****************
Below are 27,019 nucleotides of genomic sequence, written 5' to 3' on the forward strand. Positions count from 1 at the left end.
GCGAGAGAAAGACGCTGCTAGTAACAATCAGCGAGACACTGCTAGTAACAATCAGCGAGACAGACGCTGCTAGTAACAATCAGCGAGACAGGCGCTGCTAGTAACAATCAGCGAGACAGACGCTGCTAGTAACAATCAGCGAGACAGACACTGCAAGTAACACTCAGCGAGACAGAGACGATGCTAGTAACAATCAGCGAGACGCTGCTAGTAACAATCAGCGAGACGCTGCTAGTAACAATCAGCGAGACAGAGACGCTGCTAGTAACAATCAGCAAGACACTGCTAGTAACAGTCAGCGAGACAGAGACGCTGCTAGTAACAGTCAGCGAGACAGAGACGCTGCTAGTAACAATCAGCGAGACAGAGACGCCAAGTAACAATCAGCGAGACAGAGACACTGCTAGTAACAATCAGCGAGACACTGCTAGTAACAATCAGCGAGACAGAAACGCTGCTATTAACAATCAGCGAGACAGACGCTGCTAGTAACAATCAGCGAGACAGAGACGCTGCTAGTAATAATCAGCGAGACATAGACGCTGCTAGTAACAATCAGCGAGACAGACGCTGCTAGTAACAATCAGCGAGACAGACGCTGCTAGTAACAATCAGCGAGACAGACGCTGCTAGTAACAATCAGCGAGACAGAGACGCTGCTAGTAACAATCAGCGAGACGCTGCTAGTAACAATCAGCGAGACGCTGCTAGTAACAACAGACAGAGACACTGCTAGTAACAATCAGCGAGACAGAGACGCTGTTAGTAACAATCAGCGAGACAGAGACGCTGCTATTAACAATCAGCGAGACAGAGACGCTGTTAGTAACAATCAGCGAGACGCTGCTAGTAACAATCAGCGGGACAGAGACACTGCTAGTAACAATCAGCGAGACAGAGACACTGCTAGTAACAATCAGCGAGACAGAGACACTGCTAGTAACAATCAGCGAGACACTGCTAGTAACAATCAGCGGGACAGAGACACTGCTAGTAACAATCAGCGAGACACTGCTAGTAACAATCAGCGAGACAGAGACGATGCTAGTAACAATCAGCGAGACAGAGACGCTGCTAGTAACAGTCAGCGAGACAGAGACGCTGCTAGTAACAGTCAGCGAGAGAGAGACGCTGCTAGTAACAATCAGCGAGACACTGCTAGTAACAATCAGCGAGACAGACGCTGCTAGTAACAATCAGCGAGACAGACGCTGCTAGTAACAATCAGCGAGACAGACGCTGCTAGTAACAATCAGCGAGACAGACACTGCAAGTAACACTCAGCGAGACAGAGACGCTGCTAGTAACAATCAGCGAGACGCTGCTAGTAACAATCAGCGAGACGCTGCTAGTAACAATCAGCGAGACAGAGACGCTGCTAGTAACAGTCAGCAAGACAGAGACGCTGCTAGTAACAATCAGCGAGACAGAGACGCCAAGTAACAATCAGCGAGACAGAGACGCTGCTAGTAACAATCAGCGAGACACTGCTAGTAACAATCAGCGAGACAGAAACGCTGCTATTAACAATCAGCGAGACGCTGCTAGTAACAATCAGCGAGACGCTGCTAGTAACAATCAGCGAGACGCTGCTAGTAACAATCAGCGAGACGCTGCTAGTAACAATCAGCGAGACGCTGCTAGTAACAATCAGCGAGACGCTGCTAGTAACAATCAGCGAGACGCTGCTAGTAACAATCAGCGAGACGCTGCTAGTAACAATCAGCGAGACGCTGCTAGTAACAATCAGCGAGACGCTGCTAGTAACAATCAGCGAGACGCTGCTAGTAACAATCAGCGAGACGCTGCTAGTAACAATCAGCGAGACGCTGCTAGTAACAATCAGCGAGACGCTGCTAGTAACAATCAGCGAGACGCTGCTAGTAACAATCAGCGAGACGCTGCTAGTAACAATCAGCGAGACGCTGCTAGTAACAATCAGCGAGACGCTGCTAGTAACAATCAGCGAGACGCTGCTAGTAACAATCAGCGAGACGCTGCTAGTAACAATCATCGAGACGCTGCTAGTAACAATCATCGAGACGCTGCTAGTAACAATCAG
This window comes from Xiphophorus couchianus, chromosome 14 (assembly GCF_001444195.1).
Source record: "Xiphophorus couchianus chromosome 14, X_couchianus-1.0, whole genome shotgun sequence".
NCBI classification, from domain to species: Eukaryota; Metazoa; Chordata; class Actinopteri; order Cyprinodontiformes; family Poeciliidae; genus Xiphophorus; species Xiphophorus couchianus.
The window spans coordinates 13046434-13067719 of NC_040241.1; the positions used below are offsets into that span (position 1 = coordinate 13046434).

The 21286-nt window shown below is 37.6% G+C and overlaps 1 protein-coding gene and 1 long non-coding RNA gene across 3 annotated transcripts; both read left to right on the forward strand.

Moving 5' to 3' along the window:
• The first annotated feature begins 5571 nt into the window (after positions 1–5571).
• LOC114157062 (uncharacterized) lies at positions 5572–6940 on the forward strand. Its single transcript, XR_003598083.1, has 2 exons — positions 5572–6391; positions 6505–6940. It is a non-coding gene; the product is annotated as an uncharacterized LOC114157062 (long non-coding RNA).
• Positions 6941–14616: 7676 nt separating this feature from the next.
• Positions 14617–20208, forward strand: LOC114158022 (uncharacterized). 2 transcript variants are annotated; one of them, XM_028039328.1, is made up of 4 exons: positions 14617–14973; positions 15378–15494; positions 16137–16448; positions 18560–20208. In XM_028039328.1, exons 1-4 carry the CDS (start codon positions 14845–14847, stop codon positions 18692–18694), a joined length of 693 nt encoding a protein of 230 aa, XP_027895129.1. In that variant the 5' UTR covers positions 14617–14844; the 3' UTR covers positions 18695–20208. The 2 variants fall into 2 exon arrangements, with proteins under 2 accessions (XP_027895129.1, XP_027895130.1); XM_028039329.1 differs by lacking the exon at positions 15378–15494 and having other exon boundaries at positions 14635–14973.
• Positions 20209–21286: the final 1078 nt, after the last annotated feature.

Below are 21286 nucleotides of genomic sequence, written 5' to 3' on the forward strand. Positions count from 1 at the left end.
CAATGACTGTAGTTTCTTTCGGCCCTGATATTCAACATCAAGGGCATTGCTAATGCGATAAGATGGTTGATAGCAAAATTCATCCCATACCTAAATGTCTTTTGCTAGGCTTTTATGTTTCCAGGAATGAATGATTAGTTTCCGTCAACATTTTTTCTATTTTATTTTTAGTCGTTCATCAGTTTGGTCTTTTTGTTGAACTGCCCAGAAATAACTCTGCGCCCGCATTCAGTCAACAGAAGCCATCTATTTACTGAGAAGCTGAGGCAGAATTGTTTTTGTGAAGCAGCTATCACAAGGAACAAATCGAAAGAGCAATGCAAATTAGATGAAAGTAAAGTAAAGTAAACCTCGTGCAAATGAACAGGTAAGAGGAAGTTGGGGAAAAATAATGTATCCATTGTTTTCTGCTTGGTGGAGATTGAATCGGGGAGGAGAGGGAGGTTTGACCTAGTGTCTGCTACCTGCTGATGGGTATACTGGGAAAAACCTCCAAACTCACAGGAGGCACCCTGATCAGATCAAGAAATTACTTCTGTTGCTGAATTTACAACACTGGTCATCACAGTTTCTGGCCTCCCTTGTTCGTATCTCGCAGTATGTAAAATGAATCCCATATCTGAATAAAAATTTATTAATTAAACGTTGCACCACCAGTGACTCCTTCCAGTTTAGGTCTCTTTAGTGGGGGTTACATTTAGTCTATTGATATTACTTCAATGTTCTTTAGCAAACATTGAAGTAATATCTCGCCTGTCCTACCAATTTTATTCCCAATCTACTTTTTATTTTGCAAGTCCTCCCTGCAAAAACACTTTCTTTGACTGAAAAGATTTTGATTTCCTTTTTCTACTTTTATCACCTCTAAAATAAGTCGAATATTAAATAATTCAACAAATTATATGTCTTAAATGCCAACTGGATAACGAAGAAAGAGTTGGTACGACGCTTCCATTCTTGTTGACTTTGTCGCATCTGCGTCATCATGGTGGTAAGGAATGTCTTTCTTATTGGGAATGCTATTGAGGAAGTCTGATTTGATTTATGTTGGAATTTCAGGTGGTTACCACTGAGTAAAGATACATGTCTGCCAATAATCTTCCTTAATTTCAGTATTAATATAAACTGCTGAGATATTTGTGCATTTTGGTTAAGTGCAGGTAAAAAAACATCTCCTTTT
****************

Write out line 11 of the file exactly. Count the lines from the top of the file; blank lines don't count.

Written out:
• Positions 6941–14616: 7676 nt separating this feature from the next.